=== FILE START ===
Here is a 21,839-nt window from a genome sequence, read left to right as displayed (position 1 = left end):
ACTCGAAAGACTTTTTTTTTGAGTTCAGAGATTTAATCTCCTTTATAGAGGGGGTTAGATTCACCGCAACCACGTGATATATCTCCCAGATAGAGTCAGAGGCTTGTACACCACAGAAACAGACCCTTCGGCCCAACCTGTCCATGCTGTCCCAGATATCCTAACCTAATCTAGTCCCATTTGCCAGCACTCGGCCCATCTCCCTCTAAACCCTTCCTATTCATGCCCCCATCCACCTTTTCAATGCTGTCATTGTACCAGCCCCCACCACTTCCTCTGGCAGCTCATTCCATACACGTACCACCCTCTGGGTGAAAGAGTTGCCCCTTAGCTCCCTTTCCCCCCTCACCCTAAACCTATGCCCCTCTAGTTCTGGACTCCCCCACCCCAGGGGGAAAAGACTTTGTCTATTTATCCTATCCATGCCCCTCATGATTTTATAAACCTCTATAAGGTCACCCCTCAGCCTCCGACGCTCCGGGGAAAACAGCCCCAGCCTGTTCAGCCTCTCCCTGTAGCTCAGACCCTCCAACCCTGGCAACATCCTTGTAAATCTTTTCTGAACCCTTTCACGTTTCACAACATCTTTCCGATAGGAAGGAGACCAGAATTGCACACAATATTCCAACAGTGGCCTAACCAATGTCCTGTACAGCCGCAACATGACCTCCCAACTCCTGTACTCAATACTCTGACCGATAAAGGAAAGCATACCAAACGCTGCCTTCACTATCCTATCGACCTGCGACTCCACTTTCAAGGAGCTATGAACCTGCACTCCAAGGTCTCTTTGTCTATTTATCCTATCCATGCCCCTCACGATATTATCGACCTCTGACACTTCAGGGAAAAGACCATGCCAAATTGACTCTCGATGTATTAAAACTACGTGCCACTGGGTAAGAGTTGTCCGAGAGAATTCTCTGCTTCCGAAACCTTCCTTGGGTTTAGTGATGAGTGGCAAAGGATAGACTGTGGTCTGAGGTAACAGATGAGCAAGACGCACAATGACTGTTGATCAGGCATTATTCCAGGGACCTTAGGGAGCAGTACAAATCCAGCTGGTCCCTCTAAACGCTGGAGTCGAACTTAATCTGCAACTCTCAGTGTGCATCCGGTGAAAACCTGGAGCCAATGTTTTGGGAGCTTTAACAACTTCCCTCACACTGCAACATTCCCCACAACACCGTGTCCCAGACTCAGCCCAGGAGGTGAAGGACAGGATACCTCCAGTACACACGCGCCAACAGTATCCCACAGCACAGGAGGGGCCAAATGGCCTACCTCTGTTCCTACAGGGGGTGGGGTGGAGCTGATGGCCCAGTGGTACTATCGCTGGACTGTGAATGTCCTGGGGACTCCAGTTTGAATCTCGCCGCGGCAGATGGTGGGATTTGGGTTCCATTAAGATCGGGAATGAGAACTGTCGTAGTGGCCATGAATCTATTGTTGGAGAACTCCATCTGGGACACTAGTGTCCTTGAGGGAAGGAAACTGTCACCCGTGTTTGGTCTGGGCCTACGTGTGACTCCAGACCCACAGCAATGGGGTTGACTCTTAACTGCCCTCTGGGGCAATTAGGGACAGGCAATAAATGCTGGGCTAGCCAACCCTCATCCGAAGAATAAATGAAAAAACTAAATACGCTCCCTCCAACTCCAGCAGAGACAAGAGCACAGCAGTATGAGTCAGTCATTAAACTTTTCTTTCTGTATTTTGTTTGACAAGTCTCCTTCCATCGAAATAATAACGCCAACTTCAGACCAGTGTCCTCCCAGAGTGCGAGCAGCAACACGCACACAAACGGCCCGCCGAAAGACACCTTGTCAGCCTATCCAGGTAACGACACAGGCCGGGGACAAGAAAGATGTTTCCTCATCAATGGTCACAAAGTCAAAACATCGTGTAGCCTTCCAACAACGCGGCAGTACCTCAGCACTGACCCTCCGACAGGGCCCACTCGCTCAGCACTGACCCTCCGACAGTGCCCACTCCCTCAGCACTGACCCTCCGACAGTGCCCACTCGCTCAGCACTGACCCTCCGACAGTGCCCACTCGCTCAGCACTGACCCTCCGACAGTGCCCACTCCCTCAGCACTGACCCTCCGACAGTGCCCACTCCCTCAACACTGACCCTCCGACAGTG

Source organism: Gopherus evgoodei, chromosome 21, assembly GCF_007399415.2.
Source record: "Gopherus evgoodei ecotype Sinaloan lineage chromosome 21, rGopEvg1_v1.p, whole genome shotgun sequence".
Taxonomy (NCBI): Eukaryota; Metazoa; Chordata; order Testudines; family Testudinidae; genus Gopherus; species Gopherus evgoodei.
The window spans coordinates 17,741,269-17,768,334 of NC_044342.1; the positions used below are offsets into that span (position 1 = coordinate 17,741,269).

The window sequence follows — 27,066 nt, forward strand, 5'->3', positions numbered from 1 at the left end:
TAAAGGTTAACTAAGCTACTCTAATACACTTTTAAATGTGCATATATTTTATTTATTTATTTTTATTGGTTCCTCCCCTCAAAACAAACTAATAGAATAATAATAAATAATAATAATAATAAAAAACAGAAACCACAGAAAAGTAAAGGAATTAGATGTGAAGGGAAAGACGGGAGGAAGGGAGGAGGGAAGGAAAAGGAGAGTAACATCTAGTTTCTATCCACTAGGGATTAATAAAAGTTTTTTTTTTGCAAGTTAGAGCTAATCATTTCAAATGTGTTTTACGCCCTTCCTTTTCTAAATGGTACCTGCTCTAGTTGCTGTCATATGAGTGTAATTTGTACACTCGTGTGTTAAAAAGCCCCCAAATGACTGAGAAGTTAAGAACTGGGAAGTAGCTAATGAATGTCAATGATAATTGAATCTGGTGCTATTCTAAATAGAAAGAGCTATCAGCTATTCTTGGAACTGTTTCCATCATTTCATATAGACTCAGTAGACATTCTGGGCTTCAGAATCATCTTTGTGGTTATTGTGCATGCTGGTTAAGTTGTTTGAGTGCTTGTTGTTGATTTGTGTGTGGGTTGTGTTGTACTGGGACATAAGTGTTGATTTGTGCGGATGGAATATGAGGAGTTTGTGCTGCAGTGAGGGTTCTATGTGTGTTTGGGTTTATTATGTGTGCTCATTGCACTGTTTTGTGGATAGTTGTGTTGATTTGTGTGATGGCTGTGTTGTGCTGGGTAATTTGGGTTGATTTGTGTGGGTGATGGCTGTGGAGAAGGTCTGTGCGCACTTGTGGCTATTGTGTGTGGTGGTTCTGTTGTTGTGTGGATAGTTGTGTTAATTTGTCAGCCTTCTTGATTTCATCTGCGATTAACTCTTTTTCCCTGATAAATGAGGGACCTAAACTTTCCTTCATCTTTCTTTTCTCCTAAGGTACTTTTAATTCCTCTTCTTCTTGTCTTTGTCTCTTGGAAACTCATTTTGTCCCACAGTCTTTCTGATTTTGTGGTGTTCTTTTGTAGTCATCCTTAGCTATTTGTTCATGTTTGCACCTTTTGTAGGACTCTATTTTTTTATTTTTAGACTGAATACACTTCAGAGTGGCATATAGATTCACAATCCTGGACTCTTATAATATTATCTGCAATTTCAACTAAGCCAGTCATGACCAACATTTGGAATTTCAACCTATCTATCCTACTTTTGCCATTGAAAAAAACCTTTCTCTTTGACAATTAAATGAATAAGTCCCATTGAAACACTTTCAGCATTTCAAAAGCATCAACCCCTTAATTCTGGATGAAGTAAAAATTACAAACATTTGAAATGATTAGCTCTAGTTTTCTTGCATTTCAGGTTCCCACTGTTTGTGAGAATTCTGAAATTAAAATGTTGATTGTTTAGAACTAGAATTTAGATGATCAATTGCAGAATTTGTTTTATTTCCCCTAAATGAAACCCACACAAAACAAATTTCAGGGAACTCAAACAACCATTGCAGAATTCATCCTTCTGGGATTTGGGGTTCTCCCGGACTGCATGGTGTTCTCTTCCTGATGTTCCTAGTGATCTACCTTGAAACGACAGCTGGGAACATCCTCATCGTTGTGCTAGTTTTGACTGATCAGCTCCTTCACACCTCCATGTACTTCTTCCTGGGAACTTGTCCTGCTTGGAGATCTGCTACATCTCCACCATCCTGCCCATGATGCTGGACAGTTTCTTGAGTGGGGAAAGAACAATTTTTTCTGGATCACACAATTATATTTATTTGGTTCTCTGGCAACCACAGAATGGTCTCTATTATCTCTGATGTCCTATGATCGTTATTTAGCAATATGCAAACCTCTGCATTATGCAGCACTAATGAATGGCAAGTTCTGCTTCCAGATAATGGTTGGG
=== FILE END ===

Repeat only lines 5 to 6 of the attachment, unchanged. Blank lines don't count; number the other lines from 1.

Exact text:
Taxonomy (NCBI): Eukaryota; Metazoa; Chordata; order Testudines; family Testudinidae; genus Gopherus; species Gopherus evgoodei.
The window spans coordinates 17,741,269-17,768,334 of NC_044342.1; the positions used below are offsets into that span (position 1 = coordinate 17,741,269).